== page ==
A CAR spokeswoman declined to say how much the association is spending on the program.

Consumer reviews can be a double-edged sword. While good reviews can be a boon for an agent’s business — Realtors often incorporate glowing testimonials from clients in their marketing — some fear their business will be harmed if they’re unfairly maligned online.

In December, Zillow.com began allowing consumers to rate agents they’ve worked with in the past. Other sites facilitating agent ratings or reviews include include Redfin, ZipRealty, Homethinking, AgentRank and Yelp.

The Houston Association of Realtors also offers an agent ratings tool that allows past clients to rank them using a five-star rating system. Agents can opt out of the system.

Although HAR says its agent ratings have been a success, the MLS last year pulled the plug on "Realtor Match," another tool that allowed consumers to see which agents had the most transactions and listings in a particular ZIP code or neighborhood. There was no opt out of Realtor Match, and some agents objected that it would hurt their ability to compete with more established agents.

In the CAR-MLSListings pilot program in Northern California, it’s up to agents to decide whether to make public the results of the customer satisfaction surveys, which are conducted by Quality Service Certification Inc.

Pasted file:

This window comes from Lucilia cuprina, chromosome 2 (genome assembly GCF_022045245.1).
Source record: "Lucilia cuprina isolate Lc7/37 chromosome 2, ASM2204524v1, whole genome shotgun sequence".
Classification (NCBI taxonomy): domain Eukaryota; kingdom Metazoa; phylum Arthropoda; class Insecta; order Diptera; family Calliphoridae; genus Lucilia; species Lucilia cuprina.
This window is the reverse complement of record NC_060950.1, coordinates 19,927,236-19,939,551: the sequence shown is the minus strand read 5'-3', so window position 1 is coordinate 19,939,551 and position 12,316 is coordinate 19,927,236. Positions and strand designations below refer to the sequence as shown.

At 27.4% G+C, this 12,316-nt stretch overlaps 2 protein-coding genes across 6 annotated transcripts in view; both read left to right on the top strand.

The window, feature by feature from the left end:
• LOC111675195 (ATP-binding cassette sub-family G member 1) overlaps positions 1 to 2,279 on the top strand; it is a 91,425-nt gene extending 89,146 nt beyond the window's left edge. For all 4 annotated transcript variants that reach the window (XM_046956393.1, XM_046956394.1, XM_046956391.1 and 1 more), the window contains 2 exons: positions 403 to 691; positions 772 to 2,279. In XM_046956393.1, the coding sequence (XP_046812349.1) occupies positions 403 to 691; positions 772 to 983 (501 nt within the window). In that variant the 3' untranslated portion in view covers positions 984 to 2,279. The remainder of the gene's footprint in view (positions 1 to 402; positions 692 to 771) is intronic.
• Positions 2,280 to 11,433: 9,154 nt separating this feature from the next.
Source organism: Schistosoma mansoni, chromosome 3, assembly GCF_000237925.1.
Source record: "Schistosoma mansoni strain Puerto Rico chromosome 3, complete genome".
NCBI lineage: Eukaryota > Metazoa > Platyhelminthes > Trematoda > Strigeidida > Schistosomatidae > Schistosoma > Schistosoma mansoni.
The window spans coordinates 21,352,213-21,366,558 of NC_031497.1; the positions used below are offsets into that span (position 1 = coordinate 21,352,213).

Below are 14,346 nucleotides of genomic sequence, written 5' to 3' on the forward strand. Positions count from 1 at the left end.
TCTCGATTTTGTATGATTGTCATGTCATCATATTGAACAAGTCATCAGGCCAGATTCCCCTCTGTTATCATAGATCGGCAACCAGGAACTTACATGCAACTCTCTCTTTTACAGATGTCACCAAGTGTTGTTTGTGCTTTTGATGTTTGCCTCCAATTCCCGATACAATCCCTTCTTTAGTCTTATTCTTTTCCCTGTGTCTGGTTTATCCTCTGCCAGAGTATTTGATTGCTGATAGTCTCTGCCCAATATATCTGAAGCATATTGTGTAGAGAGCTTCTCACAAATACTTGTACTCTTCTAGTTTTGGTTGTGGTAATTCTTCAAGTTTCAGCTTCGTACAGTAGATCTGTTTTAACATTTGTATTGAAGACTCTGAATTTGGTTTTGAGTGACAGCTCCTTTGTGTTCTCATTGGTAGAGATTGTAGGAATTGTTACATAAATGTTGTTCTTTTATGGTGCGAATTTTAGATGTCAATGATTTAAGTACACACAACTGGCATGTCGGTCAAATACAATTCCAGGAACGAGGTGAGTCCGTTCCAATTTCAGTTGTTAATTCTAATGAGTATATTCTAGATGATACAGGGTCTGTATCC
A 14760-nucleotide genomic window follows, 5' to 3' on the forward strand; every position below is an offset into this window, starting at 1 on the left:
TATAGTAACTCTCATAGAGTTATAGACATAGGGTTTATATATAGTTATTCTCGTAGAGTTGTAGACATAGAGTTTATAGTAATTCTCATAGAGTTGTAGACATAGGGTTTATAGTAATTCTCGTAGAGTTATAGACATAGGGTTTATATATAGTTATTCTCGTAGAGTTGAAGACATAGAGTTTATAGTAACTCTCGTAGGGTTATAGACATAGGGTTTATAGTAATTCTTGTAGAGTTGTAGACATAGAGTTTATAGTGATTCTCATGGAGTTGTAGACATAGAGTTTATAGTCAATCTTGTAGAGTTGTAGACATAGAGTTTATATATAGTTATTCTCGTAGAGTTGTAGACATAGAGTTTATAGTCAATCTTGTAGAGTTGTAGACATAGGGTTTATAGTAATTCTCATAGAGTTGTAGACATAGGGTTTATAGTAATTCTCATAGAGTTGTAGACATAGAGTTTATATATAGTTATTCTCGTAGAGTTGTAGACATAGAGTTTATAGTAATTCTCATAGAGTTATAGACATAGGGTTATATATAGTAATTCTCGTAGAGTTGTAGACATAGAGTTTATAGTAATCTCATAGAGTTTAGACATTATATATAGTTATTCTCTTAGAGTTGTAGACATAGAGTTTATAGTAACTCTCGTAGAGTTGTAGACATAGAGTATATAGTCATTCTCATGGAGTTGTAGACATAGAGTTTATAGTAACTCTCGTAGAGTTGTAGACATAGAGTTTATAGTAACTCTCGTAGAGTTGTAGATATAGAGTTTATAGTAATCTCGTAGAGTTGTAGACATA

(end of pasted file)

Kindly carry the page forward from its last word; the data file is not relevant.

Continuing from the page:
Third-party rating service

Based in Orange County, Calif., QSC provides similar services for about 60,000 real estate professionals nationwide — in most cases through contracts with brokers, said CEO Larry Romito.

Improving customer satisfaction not only helps agents land referral and repeat business, but can also reduce the risk of consumer complaints and lawsuits, Romito said.

"There is a lot of talk … among brokers about customer service, and how can you deliver better service in an independent-contractor environment," Romito said. Some brokers, he said, are frustrated that "sometimes they can’t even get agents to fill out forms that are required by law."

So when it comes to getting agents to devote more effort to customer service, he said, some brokers have concluded, "Why even try?"

Romito — a former NRT executive who founded QSC in 1998 —  said that’s a mistake. Brokerages can get their agents focused on customer service by spelling out a process for providing it, and holding them accountable, he said.